Wednesday, September 17, 2014
The Outlook Isn't Stellar for the San Francisco Giants
The outlook isn’t stellar for the San Francisco Giants. I’m no freakin’ genius and this isn’t rocket science.
We have a dozen games to play, with three against LA; We’re going to need to win them all to make it all the way.
The division crown is what we need, the wild card won’t do, ‘Cause when you hit the playoffs, ONE game is four too few.
The Dodgers have it going right now, they’re at that magic spot; The Orange and Black must strike-not out-but while the anvil’s hot.
Posey has amped up his pace-we’ve seen his act before. He’s led us to a pair of crowns; the pedal’s to the floor.
Pence is still the preacher man and Sandoval don’t stammer; The former is inspiring, the latter wields the hammer.
Now the first of two big series has gone the Dodgers’ way; It wasn’t what we had in mind, there’s nothing much to say.
But come next week we’ll meet again, down in the smoggy city, And if we can’t get ‘em back, all the more’s the pity.
Jake’s lined up to pitch this time-he is a Dodger killer; His win/loss mark against the Bums makes him a Giant pillar.
MadBum goes on Tuesday night-he is the starting ace-And Hudson throws the final game, trying to save face.
Tim got rocked so hard last time-he lasted just one plus-That now he has a real bad need to prove himself to us.
He’s never had a losing year; you know that says a lot. So don’t expect that Tim is done; he’ll show us what he’s got.
The season series, tied at eight, is just one element, Though winning two instead of three is only just a dent.
San Francisco needs all three; of that there is no doubt. With timely pitching close at hand, we need offensive clout.
Zack was hot and shut us out; maybe try some bunting. With speed at hand and practice too it could make for good hunting.
Get the rabbits on the paths and bring the big bats on; Home runs are not necessary but Man, they sure are fun.
Clayton Kershaw is the best, we say with certain candor. It’s funny that I’ve heard that tune back with Justin Verlander.
We listened to the things they said, “The best on all the planet,” But when the Panda finished up, the Tigers just said, “Damnit.”
A walk, a bunt, a hit batsman, and we’ll have things a going, Especially with the new kids here and backups really rolling.
Small ball works just fine for us, and Blanco likes the extra, So when we load the bases now, get ready and I’ll text ya.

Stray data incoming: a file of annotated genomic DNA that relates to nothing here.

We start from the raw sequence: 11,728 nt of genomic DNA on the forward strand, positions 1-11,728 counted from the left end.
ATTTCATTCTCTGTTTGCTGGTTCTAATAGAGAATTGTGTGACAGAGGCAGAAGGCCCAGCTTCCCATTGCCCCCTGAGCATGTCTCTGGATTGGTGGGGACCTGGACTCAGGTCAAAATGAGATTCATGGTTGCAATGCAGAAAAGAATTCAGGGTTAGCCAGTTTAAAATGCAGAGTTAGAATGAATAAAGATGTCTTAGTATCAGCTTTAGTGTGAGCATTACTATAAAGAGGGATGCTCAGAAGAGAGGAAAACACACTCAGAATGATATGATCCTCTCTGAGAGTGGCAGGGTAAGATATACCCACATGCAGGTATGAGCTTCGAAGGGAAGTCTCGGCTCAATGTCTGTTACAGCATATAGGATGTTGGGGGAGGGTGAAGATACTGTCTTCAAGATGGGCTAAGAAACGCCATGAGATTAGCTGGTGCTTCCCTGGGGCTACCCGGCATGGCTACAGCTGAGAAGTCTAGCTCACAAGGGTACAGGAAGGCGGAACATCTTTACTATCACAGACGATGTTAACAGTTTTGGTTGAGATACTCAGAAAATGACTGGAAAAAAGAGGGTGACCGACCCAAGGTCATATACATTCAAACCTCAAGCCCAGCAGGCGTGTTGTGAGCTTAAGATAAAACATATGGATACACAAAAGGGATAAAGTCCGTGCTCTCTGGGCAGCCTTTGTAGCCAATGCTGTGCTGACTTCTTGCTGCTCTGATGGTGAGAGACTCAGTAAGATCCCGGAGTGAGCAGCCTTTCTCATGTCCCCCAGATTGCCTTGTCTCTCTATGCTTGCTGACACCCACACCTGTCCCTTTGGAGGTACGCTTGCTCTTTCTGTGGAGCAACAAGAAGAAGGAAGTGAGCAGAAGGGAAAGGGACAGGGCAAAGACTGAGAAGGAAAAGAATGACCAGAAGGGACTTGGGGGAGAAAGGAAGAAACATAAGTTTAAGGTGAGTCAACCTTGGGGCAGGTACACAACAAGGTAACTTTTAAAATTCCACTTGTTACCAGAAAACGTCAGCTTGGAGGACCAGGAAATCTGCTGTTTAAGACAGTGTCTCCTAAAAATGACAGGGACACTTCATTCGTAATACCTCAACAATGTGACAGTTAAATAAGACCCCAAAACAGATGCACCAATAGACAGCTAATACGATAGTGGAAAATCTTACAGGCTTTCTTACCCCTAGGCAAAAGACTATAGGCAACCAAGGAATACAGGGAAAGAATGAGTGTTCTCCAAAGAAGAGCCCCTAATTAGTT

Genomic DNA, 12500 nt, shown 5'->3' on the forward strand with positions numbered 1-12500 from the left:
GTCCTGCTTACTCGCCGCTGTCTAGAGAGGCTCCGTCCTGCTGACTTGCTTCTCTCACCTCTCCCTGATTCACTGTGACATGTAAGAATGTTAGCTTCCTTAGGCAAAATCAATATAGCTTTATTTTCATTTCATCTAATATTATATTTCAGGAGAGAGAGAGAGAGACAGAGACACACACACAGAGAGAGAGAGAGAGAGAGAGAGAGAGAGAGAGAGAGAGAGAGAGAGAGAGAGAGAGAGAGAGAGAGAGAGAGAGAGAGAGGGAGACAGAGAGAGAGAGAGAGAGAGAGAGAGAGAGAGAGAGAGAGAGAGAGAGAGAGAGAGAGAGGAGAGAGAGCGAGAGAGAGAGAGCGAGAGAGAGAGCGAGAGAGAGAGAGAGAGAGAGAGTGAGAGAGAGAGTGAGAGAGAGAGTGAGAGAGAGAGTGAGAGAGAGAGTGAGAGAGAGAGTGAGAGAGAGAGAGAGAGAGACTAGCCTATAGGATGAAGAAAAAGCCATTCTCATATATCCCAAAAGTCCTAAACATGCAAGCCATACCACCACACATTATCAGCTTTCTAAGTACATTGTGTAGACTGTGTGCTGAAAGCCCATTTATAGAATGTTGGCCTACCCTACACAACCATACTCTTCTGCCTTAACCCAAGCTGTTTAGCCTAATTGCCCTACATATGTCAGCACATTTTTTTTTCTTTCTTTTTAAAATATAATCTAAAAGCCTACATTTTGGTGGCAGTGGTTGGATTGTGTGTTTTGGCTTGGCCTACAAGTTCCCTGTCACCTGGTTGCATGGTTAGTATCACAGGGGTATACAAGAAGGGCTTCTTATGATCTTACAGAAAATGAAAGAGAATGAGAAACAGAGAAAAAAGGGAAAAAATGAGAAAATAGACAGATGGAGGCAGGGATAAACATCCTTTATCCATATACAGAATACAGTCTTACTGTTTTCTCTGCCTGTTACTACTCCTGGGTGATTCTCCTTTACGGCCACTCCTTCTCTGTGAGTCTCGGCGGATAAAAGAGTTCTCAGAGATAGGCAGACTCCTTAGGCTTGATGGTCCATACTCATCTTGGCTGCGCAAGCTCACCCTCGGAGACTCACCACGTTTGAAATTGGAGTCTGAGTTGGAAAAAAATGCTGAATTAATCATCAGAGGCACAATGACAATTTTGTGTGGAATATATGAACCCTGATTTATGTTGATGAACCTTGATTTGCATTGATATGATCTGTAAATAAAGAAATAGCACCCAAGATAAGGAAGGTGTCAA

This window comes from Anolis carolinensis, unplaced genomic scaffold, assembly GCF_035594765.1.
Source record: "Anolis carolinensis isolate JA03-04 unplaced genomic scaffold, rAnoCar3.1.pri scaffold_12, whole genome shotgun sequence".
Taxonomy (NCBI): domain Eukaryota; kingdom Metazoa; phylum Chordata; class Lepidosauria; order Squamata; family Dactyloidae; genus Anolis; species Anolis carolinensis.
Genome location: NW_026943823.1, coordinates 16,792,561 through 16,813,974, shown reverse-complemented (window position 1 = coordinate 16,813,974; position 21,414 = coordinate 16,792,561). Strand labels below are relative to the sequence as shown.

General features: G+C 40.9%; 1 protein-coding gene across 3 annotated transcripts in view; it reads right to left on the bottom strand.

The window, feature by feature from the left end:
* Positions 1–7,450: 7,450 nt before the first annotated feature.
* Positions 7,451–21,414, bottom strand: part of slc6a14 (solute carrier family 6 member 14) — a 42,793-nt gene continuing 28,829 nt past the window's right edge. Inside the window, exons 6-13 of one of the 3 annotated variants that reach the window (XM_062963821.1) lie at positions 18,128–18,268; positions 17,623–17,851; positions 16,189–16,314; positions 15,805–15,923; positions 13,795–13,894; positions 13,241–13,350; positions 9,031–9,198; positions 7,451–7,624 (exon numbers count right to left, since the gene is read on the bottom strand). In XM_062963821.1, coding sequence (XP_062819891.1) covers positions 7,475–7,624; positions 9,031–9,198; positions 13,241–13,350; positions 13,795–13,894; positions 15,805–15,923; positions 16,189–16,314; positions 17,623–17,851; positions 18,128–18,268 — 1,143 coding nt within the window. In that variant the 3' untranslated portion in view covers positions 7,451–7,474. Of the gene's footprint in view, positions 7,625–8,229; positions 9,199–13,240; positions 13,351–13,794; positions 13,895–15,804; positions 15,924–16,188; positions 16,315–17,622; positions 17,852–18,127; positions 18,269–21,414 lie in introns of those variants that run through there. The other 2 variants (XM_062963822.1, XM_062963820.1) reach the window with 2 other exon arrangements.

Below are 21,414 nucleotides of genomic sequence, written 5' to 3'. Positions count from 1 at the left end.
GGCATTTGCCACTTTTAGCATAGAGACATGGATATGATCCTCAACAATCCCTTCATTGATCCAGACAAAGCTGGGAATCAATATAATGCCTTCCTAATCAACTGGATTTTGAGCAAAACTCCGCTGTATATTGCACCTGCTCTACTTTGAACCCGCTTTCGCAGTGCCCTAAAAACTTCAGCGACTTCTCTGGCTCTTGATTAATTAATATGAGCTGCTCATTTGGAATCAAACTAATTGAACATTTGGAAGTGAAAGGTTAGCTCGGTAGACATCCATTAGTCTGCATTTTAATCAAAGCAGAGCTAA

Experience the Giants have; they know the script by heart. Seventeen of them were there and buddy that’s a start.
The playoffs are the time they thrive; the team plateaus together
And overcomes adversity so we can add a feather.
So put aside your negatives and just remember this: The Giants have stood back before and stared at the abyss.
But when the fog had lifted and we saw what had occurred, We found ourselves in cruise control, ahead of all the herd.
To win it all is no small feat; it takes all twenty-five; The schedule is so grueling that they’re barely left alive.
But if it were so easy that just any team could do it, We’d all let out a boring yawn and say, “There’s nothing to it.”
Battling adversity, along the path is healthy, Especially if it also means the uniforms get filthy.
Complacency in MLB is not the way to go; Hunger drives the Giants-they’re ready for the show.
Some teams have got the grit it takes to overcome bad luck, Instead of simply giving up and saying, “What the heck?”
The Giants are the kind of team that knows just what to do, When October is upon us and the lot are just a few.
The pitching rises to the cause-the bats follow right along. Before you know what’s happening, we’re singing Journey songs.
Parading down the City streets, drinking at O’Leary’s-Once again the Orange and Black has won the World Series.
Friday, September 5, 2014
All That Would Fall Apart
I celebrated my sixty-second birthday yesterday and spent it canning tomatoes, about the most enjoyable thing I can think of to do on one’s birthday, because I was surrounded by family and we did a lot of laughing. The contrast between yesterday, one of the best birthdays I have ever experienced, and my birthday two years ago, without question the lowest point of my life, is stark.